Sunday, July 3, 2011

The particular race fail of urban fantasy is not so particular

The Particular Sadness of Lemon Cake has been sitting on my Kindle waiting to be read for a year. The book concerns a girl who, when she eats, can taste the emotions of the food's preparer. Lemon Cake is not urban fantasy but magical realism. Now, around here, we give urban fantasy a lot of grief, but it's important to remember that one needn't read fantasy to uncover racial "fails." For instance, the tendency of authors to identify only the race of non-white characters spans many literary genres. Check out this positive review of Lemon Cake by Jennifer at Mixed Race America, where she calls out the author Aimee Bender for exactly that writing error:
But even if Rose and her family live in a very white neighborhood (which seems to be the case), the fact that whiteness is the default setting--the universally taken-for-granted identity--the identity that need not be named--remains a point of annoyance for me. Rose's best friend--her neighbors--her class mates and teachers--are not racially marked and thus I think most readers assume that they must be white--a point emphasized through the way that Bender has clearly marked George as mixed-race within the first 6 chapters of the book. The fact that she goes to the trouble to mark the nurse as black, even though her blackness seems to do nothing for the narrative, again highlights the seeming racelessness of all other characters--a racelessness we are to see as synonymous with being white.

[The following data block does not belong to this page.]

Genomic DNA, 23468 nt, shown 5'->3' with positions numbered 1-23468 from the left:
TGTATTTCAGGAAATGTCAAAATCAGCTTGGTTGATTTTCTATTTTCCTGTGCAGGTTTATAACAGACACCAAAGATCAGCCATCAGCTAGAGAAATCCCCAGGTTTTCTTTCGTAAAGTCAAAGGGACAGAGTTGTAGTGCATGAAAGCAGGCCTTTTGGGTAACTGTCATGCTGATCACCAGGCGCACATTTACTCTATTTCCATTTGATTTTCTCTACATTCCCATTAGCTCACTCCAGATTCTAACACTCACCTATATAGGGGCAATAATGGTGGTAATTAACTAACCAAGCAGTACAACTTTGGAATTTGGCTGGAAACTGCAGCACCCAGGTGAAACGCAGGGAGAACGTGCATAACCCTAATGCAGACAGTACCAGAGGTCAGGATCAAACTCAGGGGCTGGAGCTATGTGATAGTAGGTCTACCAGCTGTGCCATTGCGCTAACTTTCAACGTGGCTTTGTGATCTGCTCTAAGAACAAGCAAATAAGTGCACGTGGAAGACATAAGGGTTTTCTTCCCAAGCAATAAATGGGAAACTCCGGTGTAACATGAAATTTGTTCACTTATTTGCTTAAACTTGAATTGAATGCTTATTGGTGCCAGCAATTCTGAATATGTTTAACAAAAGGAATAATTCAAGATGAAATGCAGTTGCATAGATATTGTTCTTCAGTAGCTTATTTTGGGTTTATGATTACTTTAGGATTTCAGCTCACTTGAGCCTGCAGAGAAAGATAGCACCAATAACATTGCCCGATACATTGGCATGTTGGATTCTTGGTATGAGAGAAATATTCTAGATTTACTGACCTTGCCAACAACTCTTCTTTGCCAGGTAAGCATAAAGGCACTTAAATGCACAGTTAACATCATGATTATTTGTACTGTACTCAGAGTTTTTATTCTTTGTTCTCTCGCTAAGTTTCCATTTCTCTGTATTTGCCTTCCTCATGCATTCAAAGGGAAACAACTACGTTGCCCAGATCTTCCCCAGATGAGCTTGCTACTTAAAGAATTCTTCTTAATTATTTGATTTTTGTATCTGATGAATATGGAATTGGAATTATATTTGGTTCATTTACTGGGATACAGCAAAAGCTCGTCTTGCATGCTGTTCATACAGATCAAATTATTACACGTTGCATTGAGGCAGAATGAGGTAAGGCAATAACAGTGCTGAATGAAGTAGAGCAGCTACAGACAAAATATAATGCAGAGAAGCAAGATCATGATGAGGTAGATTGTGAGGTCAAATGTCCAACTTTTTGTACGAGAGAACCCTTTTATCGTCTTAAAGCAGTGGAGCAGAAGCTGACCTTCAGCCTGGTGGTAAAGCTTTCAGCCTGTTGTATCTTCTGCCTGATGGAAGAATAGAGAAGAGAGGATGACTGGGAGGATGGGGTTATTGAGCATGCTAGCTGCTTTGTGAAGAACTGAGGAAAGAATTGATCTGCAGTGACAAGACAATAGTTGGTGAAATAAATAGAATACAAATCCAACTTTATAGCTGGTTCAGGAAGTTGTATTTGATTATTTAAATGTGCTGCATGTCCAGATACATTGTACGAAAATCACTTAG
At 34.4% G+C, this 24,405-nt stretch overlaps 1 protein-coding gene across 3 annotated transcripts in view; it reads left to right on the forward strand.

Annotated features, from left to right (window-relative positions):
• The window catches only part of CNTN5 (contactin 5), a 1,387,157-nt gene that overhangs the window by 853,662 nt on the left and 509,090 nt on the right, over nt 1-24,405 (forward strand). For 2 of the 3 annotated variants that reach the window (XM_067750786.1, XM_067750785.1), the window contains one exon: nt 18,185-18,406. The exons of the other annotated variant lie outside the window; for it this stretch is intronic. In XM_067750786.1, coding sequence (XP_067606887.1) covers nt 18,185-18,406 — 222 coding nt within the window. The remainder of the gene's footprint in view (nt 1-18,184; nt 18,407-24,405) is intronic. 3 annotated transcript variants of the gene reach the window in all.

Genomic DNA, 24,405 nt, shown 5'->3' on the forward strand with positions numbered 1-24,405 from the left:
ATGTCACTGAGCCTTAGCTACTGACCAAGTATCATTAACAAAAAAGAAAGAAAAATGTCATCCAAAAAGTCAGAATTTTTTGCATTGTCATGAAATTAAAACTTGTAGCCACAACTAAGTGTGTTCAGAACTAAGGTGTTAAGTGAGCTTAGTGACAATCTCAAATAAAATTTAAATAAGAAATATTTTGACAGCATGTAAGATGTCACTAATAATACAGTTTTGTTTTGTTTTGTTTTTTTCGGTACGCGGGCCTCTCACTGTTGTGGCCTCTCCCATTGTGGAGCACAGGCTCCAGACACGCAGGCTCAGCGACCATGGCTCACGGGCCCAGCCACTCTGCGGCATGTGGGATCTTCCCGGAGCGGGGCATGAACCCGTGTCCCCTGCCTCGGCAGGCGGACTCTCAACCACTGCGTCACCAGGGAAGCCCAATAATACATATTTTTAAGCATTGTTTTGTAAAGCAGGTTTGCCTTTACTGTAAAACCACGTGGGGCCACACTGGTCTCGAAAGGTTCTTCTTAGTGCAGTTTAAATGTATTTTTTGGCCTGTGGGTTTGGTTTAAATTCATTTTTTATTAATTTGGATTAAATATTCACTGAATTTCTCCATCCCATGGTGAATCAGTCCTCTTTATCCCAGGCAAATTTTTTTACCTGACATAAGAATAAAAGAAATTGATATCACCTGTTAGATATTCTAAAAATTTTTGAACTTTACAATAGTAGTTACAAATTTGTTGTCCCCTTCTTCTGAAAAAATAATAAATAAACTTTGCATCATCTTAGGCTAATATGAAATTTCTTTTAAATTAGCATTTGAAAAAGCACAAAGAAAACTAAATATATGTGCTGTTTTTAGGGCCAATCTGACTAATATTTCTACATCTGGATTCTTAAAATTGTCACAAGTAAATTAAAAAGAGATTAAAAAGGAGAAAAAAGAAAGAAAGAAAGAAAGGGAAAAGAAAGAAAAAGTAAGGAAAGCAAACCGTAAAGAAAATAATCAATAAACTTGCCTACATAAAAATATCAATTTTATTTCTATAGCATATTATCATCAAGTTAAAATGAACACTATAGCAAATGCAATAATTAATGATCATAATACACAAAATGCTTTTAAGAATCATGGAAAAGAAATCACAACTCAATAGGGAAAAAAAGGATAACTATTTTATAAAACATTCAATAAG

Which is a problem. To believe that whiteness is a universal--that it is a form of racelessness--is a HUGE problem in our day and age when trying to understand the ways in which people of color are racialized and the ways in which racism operates--because this IS one of the very subtle ways that racism operates--as a form of normalizing certain races (white) and emphasizing difference for all others (the non-white). Read more...

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